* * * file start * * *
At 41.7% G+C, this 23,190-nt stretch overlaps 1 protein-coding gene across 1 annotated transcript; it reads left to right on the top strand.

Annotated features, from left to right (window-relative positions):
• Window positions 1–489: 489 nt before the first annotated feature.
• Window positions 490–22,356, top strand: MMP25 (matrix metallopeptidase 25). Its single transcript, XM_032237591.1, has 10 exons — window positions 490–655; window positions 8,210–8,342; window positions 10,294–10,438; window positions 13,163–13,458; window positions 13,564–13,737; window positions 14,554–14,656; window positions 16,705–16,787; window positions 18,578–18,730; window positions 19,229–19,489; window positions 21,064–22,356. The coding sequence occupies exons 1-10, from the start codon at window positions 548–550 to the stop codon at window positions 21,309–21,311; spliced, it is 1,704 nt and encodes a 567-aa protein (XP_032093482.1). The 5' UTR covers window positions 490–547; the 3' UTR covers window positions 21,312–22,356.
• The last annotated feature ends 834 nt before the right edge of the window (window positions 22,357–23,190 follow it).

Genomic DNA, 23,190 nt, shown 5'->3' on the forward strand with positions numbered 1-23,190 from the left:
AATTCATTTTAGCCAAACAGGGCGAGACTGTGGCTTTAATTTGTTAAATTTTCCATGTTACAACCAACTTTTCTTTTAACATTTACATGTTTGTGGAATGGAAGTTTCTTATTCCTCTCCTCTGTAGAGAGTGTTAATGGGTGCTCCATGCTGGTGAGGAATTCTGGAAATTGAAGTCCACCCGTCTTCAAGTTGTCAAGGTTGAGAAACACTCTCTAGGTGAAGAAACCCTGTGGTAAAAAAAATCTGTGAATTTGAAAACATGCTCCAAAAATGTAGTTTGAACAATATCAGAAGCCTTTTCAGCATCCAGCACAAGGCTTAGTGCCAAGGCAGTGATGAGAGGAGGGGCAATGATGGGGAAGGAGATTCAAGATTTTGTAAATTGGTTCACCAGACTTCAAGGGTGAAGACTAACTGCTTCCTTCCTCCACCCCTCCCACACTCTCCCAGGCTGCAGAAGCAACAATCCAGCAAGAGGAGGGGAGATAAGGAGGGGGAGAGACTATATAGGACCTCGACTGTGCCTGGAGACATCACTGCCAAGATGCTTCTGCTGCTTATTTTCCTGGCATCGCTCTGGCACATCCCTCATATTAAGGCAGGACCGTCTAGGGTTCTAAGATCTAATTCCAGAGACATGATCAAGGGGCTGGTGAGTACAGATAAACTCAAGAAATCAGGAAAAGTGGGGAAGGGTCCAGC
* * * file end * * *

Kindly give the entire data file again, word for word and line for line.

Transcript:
At 41.7% G+C, this 23,190-nt stretch overlaps 1 protein-coding gene across 1 annotated transcript; it reads left to right on the top strand.

Annotated features, from left to right (window-relative positions):
• Window positions 1–489: 489 nt before the first annotated feature.
• Window positions 490–22,356, top strand: MMP25 (matrix metallopeptidase 25). Its single transcript, XM_032237591.1, has 10 exons — window positions 490–655; window positions 8,210–8,342; window positions 10,294–10,438; window positions 13,163–13,458; window positions 13,564–13,737; window positions 14,554–14,656; window positions 16,705–16,787; window positions 18,578–18,730; window positions 19,229–19,489; window positions 21,064–22,356. The coding sequence occupies exons 1-10, from the start codon at window positions 548–550 to the stop codon at window positions 21,309–21,311; spliced, it is 1,704 nt and encodes a 567-aa protein (XP_032093482.1). The 5' UTR covers window positions 490–547; the 3' UTR covers window positions 21,312–22,356.
• The last annotated feature ends 834 nt before the right edge of the window (window positions 22,357–23,190 follow it).

Genomic DNA, 23,190 nt, shown 5'->3' on the forward strand with positions numbered 1-23,190 from the left:
AATTCATTTTAGCCAAACAGGGCGAGACTGTGGCTTTAATTTGTTAAATTTTCCATGTTACAACCAACTTTTCTTTTAACATTTACATGTTTGTGGAATGGAAGTTTCTTATTCCTCTCCTCTGTAGAGAGTGTTAATGGGTGCTCCATGCTGGTGAGGAATTCTGGAAATTGAAGTCCACCCGTCTTCAAGTTGTCAAGGTTGAGAAACACTCTCTAGGTGAAGAAACCCTGTGGTAAAAAAAATCTGTGAATTTGAAAACATGCTCCAAAAATGTAGTTTGAACAATATCAGAAGCCTTTTCAGCATCCAGCACAAGGCTTAGTGCCAAGGCAGTGATGAGAGGAGGGGCAATGATGGGGAAGGAGATTCAAGATTTTGTAAATTGGTTCACCAGACTTCAAGGGTGAAGACTAACTGCTTCCTTCCTCCACCCCTCCCACACTCTCCCAGGCTGCAGAAGCAACAATCCAGCAAGAGGAGGGGAGATAAGGAGGGGGAGAGACTATATAGGACCTCGACTGTGCCTGGAGACATCACTGCCAAGATGCTTCTGCTGCTTATTTTCCTGGCATCGCTCTGGCACATCCCTCATATTAAGGCAGGACCGTCTAGGGTTCTAAGATCTAATTCCAGAGACATGATCAAGGGGCTGGTGAGTACAGATAAACTCAAGAAATCAGGAAAAGTGGGGAAGGGTCCAGC